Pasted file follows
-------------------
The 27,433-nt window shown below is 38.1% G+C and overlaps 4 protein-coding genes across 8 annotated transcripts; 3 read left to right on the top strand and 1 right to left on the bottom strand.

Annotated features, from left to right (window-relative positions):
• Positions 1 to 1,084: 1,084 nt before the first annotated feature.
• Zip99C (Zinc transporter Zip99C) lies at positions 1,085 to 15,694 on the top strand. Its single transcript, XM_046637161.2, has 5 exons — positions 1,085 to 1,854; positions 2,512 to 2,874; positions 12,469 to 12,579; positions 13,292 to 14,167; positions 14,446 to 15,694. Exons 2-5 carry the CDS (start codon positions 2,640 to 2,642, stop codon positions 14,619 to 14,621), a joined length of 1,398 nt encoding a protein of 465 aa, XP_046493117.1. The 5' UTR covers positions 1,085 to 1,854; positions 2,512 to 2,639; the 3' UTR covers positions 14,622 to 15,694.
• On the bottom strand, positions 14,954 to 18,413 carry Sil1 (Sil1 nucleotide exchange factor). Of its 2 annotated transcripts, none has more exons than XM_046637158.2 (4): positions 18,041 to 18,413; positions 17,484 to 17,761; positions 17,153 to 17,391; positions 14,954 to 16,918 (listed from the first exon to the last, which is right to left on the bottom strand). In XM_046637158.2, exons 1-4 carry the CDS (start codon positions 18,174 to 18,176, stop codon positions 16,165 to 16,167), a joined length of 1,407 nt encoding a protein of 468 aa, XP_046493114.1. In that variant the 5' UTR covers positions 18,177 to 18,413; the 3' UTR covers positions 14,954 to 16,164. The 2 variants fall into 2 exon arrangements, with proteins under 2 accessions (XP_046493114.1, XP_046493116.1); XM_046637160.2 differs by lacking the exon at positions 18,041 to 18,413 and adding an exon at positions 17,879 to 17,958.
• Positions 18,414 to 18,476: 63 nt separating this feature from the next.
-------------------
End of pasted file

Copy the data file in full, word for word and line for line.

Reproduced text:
The 27,433-nt window shown below is 38.1% G+C and overlaps 4 protein-coding genes across 8 annotated transcripts; 3 read left to right on the top strand and 1 right to left on the bottom strand.

Annotated features, from left to right (window-relative positions):
• Positions 1 to 1,084: 1,084 nt before the first annotated feature.
• Zip99C (Zinc transporter Zip99C) lies at positions 1,085 to 15,694 on the top strand. Its single transcript, XM_046637161.2, has 5 exons — positions 1,085 to 1,854; positions 2,512 to 2,874; positions 12,469 to 12,579; positions 13,292 to 14,167; positions 14,446 to 15,694. Exons 2-5 carry the CDS (start codon positions 2,640 to 2,642, stop codon positions 14,619 to 14,621), a joined length of 1,398 nt encoding a protein of 465 aa, XP_046493117.1. The 5' UTR covers positions 1,085 to 1,854; positions 2,512 to 2,639; the 3' UTR covers positions 14,622 to 15,694.
• On the bottom strand, positions 14,954 to 18,413 carry Sil1 (Sil1 nucleotide exchange factor). Of its 2 annotated transcripts, none has more exons than XM_046637158.2 (4): positions 18,041 to 18,413; positions 17,484 to 17,761; positions 17,153 to 17,391; positions 14,954 to 16,918 (listed from the first exon to the last, which is right to left on the bottom strand). In XM_046637158.2, exons 1-4 carry the CDS (start codon positions 18,174 to 18,176, stop codon positions 16,165 to 16,167), a joined length of 1,407 nt encoding a protein of 468 aa, XP_046493114.1. In that variant the 5' UTR covers positions 18,177 to 18,413; the 3' UTR covers positions 14,954 to 16,164. The 2 variants fall into 2 exon arrangements, with proteins under 2 accessions (XP_046493114.1, XP_046493116.1); XM_046637160.2 differs by lacking the exon at positions 18,041 to 18,413 and adding an exon at positions 17,879 to 17,958.
• Positions 18,414 to 18,476: 63 nt separating this feature from the next.